Tuesday, February 19, 2008

Oracle Index Monitoring Benefits


There are many new features available in Oracle 9i and 10g database releases. Out of the these many new features, a few standout from the crowd and 'Index Monitoring' is one of them. It is introduced in the 9i release and its one of my favorites in Oracle. Whereas the benefits are enormous, the risks are minimal to zero.

All database indexes need to be maintained in Oracle whether they are being used by a SQL query execution plan. The primary purpose of creating indexes is to reduce the cost of an sql operation thereby increasing performance and response times in the database. Sometimes database developers create indexes that will be never be used by Oracle.

Example 1 :- Creating index on a column that will be used only in the select clause and never used in the where clause of an sql statement (non-driving columns).

Example 2 :- Another common example is when the cost based optimizer decides that a table access or an alternate index/composite index is a better access path than using the index in question .

One of the most easy to implement Oracle 9i features (and 10g) has been 'Index Monitoring'. The feature identifies all unused indexes in the database and updates a data dictionary view with this information. A DBA in coordination with the development team can review these results and proceed to drop these indexes.

Benefits of dropping unused indexes
1. Faster DML operations
Database table insert/update/delete statements can be executed quickly without the need for Oracle to insert/update/delete the corresponding indexes in the background.
2. Reduced Database size
Indexes occupy the next highest storage after tables in most transactional databases. If large indexes are found unused, they can help reduce the overall database size.
3. Less RedoLog consumption
All indexes update/insert/delete get logged (if they are created with the default LOGGING option - which is the norm rather than an exception ) in the redologs. If unwanted/redundant indexes are dropped, less redologs are switched per day thereby increasing overall database performance by a good multiple.
4. Reduced archive space
More redologs caused by unused indexes mean more archivelog files.
5. Faster database backups
Dropping unused indexes will decrease the database size. Lesser sized databases take less time for their backup.
6. Reduced recovery time
Less archive logs translates to lesser archive logs to apply in database recovery operations.
Implementation Procedure
1. Identify all hot custom indexes which are of greater than a threshold size (e.g 100MB)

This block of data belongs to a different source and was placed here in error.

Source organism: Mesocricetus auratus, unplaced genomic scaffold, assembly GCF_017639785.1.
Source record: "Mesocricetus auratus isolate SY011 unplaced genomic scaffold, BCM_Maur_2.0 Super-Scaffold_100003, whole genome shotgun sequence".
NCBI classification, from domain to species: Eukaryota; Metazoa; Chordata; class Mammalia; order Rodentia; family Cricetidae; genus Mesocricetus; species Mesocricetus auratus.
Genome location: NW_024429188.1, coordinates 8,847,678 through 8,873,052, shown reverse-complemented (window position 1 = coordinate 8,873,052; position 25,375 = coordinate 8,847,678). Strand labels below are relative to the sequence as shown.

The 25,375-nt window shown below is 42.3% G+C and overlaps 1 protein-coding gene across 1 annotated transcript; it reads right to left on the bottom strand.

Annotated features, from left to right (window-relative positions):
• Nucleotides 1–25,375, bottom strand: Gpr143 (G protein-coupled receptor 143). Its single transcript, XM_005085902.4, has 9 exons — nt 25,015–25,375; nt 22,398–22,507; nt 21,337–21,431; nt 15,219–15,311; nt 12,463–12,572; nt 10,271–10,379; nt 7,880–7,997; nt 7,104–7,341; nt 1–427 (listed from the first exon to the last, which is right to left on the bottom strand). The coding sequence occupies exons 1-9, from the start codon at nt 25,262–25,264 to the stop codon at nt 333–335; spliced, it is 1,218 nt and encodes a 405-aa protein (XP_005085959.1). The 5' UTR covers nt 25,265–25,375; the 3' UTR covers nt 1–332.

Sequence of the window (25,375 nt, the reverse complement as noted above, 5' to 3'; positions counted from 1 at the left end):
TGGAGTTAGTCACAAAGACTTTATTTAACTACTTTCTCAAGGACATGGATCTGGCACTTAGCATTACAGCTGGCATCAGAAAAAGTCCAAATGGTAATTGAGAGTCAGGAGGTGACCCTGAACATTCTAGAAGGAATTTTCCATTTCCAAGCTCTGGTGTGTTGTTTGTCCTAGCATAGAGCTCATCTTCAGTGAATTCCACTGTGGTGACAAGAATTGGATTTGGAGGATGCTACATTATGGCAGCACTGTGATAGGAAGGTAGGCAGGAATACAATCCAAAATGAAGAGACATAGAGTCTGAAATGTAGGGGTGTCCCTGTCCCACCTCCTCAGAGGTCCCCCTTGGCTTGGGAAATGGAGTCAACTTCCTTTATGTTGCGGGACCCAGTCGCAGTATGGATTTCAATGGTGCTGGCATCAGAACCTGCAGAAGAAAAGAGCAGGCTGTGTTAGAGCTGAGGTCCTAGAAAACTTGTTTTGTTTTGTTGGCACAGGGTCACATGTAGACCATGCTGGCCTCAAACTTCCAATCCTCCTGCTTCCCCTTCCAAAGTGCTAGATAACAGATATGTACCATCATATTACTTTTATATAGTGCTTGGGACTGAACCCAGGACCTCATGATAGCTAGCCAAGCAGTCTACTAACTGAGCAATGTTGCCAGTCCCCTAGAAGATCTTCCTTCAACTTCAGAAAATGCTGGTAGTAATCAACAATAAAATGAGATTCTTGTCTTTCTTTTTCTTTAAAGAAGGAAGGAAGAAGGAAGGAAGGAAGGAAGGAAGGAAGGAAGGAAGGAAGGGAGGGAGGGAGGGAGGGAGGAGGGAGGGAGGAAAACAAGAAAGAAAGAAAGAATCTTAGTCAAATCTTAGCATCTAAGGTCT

2. For each of the above indexes, the following command need to be executed
alter index monitoring usage;

3. Let Oracle monitor the indexes usage for 24 hrs. The data dictionary view v$object_usage gets updated if the index has been used atleast once in the last 24 hrs. (Here 24 hrs is just an example. Some sites may need 48 hrs of monitoring or even upto 7 days of monitoring. )

4. Turn off index monitoring using executing the following command
alter index nomonitoring usage;

5. Get all unused indexes reported in the view v$object_usage
Are there any dependencies ? Is downtime needed for Index Monitoring ?
Index Monitoring has no dependencies with any database operations. It can be dynamically implemented with a very little overhead. There is also no downtime required for the implementation.

1. Implementing Index Monitoring in development and test databases may not yield good results or may not be used as a basis for production implementation. Whereas several indexes may be shown as unused in development databases, the same indexes may be used more frequently in production because of the higher transaction rate.

2. Only custom indexes need to be considered for index monitoring. Its not advisable to monitor indexes that come in a pre-seeded database similar to the Oracle 11i E-Business Suite database.

3. The actual Index Monitoring is entirely done by Oracle without a DBA intervention. In ideal cases, Oracle may not even report any unused/redundant index. But this is very rare and happens only in perfect database design cases. So the index monitoring exercise may end up without any unused/redundant indexes in perfect design databases.

4. Sometimes an index is used exclusively for a weekend job or a monthend job to improve its performance. Exercise sufficient caution before dropping unused indexes reported in v$object_usage. Confirmation has to be taken from the index owner that there is no special purpose for the concerned index.
Database upgrades and migrations to new releases have to be performed with a pro-active frame of mind instead of a reactive frame of mind. I have seen many Oracle upgrades and migrations performed just to meet Oracle support deadlines or to meet a prerequisite for other software components. New features like Index Monitoring come with the least risks and lot of benefits. If you are starting a 'reorg' exercise in your database, Index Monitoring can be a good starting point.


Anonymous said...

This article on Index monitoring is very informative.

Anonymous said...

This was a very good article, thank you for linking me to this in my OTN discussion of the same topic.

The one thing I would be very careful about is waiting only 24 hours. I'd check with your user community first before dropping indexes in just 24 hours. We have a lot of monthly and even yearly jobs here that rely on some of these indexes. I'd also create a spot to store the DDL of these dropped indexes so they can be re-created easily if performance issues do crop up.

I am actually turning on this monitoring and letting it run for a year before doing anything. I am collecting monthly stats from the v$object_usage table and will do a thorough analysis at year end to compile a list of index candidates to be dropped.

-- G. Chaika
Cornell University

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